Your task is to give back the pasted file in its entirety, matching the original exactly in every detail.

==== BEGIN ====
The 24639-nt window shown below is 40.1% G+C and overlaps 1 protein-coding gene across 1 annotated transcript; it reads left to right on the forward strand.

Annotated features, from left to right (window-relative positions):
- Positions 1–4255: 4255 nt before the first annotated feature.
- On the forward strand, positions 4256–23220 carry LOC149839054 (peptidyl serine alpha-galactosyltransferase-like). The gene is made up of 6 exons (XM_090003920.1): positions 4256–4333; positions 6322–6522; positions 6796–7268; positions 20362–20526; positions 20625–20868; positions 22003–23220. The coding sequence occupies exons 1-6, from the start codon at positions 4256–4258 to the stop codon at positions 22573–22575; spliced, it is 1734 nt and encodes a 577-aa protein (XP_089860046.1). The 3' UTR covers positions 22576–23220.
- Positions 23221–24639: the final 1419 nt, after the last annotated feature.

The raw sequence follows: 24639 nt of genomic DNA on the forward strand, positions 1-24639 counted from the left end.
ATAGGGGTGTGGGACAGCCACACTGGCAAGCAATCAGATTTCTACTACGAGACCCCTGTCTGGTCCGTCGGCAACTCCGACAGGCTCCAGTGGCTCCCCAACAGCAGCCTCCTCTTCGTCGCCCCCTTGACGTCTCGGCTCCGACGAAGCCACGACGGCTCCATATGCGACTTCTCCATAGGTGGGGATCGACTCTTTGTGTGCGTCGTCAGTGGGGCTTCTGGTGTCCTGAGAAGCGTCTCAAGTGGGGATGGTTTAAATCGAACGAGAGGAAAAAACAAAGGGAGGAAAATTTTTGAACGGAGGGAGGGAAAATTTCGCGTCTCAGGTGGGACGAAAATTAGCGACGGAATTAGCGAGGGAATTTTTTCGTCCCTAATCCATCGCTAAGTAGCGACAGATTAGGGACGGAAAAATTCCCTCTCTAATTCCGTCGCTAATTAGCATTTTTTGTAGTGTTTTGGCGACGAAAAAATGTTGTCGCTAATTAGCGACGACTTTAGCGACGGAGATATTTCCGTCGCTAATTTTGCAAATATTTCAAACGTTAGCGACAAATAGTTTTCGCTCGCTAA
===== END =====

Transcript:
The 24639-nt window shown below is 40.1% G+C and overlaps 1 protein-coding gene across 1 annotated transcript; it reads left to right on the forward strand.

Annotated features, from left to right (window-relative positions):
- Positions 1–4255: 4255 nt before the first annotated feature.
- On the forward strand, positions 4256–23220 carry LOC149839054 (peptidyl serine alpha-galactosyltransferase-like). The gene is made up of 6 exons (XM_090003920.1): positions 4256–4333; positions 6322–6522; positions 6796–7268; positions 20362–20526; positions 20625–20868; positions 22003–23220. The coding sequence occupies exons 1-6, from the start codon at positions 4256–4258 to the stop codon at positions 22573–22575; spliced, it is 1734 nt and encodes a 577-aa protein (XP_089860046.1). The 3' UTR covers positions 22576–23220.
- Positions 23221–24639: the final 1419 nt, after the last annotated feature.

The raw sequence follows: 24639 nt of genomic DNA on the forward strand, positions 1-24639 counted from the left end.
ATAGGGGTGTGGGACAGCCACACTGGCAAGCAATCAGATTTCTACTACGAGACCCCTGTCTGGTCCGTCGGCAACTCCGACAGGCTCCAGTGGCTCCCCAACAGCAGCCTCCTCTTCGTCGCCCCCTTGACGTCTCGGCTCCGACGAAGCCACGACGGCTCCATATGCGACTTCTCCATAGGTGGGGATCGACTCTTTGTGTGCGTCGTCAGTGGGGCTTCTGGTGTCCTGAGAAGCGTCTCAAGTGGGGATGGTTTAAATCGAACGAGAGGAAAAAACAAAGGGAGGAAAATTTTTGAACGGAGGGAGGGAAAATTTCGCGTCTCAGGTGGGACGAAAATTAGCGACGGAATTAGCGAGGGAATTTTTTCGTCCCTAATCCATCGCTAAGTAGCGACAGATTAGGGACGGAAAAATTCCCTCTCTAATTCCGTCGCTAATTAGCATTTTTTGTAGTGTTTTGGCGACGAAAAAATGTTGTCGCTAATTAGCGACGACTTTAGCGACGGAGATATTTCCGTCGCTAATTTTGCAAATATTTCAAACGTTAGCGACAAATAGTTTTCGCTCGCTAA